Daddy’s Home



When I was a little girl, my dad owned the family trucking business. It still exists today. It’s a mail delivery business. Christmas is a very busy time of year for the mail business. Everybody wants to get their cards and packages delivered to their loved ones by Christmas Day. It seemed liked Dad was always working all the time. My sister and I hardly ever saw him. When we did see him, he was very tired—so tired that all he wanted to do was sit still and relax.
Our Christmases with Dad were simple. On Christmas Day, we would get up and watch television, have breakfast, then go into the dining room, and open up our presents and stockings. When we were done, we played with our new toys. That was it. We didn’t go anywhere special, or do anything fancy. We just enjoyed each other’s company. Having Dad there was such a treat, we didn’t need anything else. He was our gift.
In Matthew 2:11, the Bible says, “On coming to the house, they saw the child with his mother Mary, and they bowed down and worshiped him. Then they opened their treasures and presented him with gifts of gold, frankincense and myrrh.” (New International Version).
The wise men presented Jesus with their gifts, and them they just enjoyed being in His presence. We live in such a materialistic society, that it’s easy to miss the simplicity of Christmas—the birth of Jesus. Do you have the ultimate gift?

The Cookie Dough Mix Up

In my family, we celebrate Christmas Eve on my dad’s side. As we prepare for Christmas, one of our favorite traditions is baking cookies. We make two kinds. Sugar cookies, and peanut butter cookies with Hershey’s chocolate in the middle. One year, something very interesting happened.
We went to cousin Nina’s house. It was my mom, my Aunt Kay, my Grandma Benson, Cousin Nina’s two kids Whitney and Mitchell, and myself. We gathered around the kitchen table, got out the proper tools, and got started. First, we started with the sugar cookies. My Grandma Benson stood beside me as she sprinkled the cookie board with sugar, then she took the rolling pin, and rolled out the dough. Then, I took a cookie cutter, placed it on the dough, pressed it down firmly on all sides, and lifted it up. When there wasn’t any more room for cookies, Grandma Benson grabbed a cookie sheet, scooped up the cookies, and put them in the oven.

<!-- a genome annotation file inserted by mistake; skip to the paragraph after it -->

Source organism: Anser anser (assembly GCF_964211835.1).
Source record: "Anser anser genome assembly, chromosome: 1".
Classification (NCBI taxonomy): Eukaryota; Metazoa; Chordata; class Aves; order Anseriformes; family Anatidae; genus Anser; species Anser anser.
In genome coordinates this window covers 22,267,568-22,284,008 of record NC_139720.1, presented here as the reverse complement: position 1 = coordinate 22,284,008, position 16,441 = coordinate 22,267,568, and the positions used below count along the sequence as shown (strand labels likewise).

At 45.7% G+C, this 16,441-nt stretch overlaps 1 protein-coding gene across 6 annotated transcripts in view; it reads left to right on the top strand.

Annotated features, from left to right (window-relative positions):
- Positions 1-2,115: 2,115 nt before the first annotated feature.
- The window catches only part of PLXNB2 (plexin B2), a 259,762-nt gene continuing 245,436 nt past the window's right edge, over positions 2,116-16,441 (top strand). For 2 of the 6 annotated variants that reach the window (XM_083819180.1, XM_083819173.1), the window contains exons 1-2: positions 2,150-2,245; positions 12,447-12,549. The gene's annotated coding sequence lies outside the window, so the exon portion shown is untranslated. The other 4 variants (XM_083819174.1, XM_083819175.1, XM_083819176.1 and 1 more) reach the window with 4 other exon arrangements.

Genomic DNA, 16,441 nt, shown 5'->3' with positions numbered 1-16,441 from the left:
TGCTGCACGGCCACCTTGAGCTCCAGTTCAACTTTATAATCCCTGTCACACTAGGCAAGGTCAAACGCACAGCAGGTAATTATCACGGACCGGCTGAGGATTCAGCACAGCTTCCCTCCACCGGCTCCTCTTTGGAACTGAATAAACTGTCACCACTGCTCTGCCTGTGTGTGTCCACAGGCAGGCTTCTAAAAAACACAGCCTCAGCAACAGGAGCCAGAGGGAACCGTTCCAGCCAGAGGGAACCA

We moved on to the peanut butter cookies. My job was to unwrap the Hershey’s kisses that would go in the middle of the little peanut butter balls, and put them in a bowl. Once we had enough Hershey’s kisses, my mother came over with the cookie sheet, placed the chocolate in the middle, and put them in them in the oven.
When it was time to check on the cookies, Cousin Nina noticed a problem. “Hey guys, Come look at this.” The adults walked over to the oven.
“The peanut butter dough spread.”  She said.
“Oh yeah, it did spread.  Aunt Kay replied. That’s strange.” Everyone was puzzled. This was definitely a first! Nothing like that ever happened before. By this time, our family had been doing this for years. We followed the same routine every year.  If something was wrong, we should be able to figure it out-—right?
It wasn’t until the next day that we figured out what happened. My mom opened up both containers. The peanut butter cookies smelled like sugar cookies, and the sugar cookies smelled like peanut butter cookies. The adults switched the cookie dough! When we figured out what happened, we laughed. How did such a silly thing happen? I thought. The funniest part was, Aunt Kay was our taste tester and she failed us! How do you miss something like that?
When we did it, we had a great time, and we were together. It was something everyone enjoyed. We still do it today. Just because it didn’t turn out the way we expected, it still blessed our time together as a family.

The Special Ornament


This Christmas memory is a real treasure. Read on and you’ll see why.  Merry Christmas!

My dad passed away in January 1995. My mother, who loves to sew, decided to make everyone in the family ornaments for Christmas in 1995. Using her tailoring skills she gathered dad’s clothes in order to create special gifts for each family member to remember him by. She selected his old favorite clothes like jeans and shirts, cut them into assorted shapes and pieces, and then sewed them together! Some ornaments were round and some looked like stockings. For my grandma Benson, Dad’s mother, she made a pillow.
The fireplace was Dad’s ‘go to spot! Often he would declare: “The hearth is the heart of the family.” Whenever we decided to take the chill out of a cold night, my dad, more often than not, was the person who lit and stoked the fireplace. I could see places where he had burns on his pockets and could smell the scent of lingering smoke. All I have to do is close my eyes and see him wearing those singed “ornament clothes.”
Two months premature, I was born with cerebral palsy. When I came home from the hospital, my mom recalls my dad saying, “This is now the new normal.” Often when our family would go on hikes and other outings, Dad would carry me on his shoulders. Even now I’m able to picture myself being carried by my dad–both of us smiling ear to ear! When we display those ornaments at Christmas I can clearly see his blonde hair, blue eyes, and his glasses, and say, “There’s my daddy!” My father’s gentleness coupled with strong leadership is a huge part of what has shaped my character today.